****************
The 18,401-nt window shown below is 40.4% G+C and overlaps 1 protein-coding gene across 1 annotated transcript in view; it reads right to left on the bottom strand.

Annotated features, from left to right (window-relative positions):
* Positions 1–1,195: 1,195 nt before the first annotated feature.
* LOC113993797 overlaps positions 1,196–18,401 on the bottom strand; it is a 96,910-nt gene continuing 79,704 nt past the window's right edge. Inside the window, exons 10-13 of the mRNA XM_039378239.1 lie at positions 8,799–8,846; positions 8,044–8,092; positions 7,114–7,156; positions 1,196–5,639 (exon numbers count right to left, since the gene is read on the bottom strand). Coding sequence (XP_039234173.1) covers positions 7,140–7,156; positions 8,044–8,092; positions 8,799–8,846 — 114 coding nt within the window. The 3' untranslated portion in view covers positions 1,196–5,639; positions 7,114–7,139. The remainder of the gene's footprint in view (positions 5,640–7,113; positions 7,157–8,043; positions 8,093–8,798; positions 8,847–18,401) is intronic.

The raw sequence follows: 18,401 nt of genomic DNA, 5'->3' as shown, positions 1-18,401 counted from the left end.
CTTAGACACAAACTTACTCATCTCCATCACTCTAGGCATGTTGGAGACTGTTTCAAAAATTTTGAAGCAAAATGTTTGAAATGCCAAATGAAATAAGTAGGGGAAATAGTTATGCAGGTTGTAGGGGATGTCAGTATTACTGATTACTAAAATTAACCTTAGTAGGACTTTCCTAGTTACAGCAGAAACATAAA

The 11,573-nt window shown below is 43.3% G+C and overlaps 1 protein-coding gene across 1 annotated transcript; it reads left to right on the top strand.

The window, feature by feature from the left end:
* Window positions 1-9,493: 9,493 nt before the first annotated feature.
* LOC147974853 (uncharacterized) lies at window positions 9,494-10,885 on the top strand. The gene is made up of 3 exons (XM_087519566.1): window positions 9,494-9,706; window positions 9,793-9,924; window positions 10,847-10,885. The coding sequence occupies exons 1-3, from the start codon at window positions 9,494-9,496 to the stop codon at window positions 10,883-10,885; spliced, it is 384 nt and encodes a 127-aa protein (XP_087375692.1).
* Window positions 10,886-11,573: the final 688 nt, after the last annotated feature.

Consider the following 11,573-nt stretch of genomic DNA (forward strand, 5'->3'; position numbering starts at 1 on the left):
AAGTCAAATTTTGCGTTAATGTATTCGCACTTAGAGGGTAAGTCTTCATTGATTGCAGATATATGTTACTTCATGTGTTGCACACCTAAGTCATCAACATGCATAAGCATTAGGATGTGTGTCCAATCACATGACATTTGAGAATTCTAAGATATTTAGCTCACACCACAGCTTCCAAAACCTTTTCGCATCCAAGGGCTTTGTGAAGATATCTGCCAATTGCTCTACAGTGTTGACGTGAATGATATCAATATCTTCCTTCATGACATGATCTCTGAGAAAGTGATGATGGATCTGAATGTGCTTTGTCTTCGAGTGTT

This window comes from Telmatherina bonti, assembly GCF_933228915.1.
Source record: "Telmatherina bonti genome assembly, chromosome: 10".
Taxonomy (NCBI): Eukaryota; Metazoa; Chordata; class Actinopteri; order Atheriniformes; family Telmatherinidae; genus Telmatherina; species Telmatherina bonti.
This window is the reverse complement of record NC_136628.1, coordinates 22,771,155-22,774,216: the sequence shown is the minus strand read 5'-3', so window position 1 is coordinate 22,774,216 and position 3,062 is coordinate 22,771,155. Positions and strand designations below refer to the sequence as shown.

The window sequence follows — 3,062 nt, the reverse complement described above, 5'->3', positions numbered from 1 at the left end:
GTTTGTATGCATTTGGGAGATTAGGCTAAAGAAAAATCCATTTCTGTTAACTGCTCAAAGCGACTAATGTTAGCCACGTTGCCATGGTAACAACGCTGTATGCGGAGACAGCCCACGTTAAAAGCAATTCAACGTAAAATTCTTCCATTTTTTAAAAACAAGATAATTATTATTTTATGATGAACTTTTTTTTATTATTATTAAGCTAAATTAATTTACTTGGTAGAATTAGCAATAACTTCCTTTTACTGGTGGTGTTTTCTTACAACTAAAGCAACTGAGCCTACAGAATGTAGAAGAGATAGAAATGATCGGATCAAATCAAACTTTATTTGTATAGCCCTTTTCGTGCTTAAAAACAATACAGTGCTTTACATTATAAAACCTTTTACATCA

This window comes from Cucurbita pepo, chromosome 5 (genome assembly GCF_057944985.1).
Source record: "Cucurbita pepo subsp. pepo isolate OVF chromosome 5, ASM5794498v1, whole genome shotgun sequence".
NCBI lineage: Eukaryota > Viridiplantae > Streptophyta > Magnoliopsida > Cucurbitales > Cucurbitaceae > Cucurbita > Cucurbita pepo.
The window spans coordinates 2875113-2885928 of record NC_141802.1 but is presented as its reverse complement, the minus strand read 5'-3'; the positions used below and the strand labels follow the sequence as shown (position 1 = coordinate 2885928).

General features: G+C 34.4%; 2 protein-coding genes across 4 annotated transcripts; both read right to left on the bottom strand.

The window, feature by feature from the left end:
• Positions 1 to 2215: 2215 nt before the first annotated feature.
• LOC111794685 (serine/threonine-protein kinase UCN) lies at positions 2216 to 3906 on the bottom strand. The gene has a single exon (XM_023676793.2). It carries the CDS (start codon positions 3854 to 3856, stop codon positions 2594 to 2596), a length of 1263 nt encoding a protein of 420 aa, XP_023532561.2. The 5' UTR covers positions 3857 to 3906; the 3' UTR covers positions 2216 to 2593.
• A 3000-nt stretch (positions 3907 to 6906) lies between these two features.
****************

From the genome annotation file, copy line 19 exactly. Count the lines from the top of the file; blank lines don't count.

GTTTGTATGCATTTGGGAGATTAGGCTAAAGAAAAATCCATTTCTGTTAACTGCTCAAAGCGACTAATGTTAGCCACGTTGCCATGGTAACAACGCTGTATGCGGAGACAGCCCACGTTAAAAGCAATTCAACGTAAAATTCTTCCATTTTTTAAAAACAAGATAATTATTATTTTATGATGAACTTTTTTTTATTATTATTAAGCTAAATTAATTTACTTGGTAGAATTAGCAATAACTTCCTTTTACTGGTGGTGTTTTCTTACAACTAAAGCAACTGAGCCTACAGAATGTAGAAGAGATAGAAATGATCGGATCAAATCAAACTTTATTTGTATAGCCCTTTTCGTGCTTAAAAACAATACAGTGCTTTACATTATAAAACCTTTTACATCA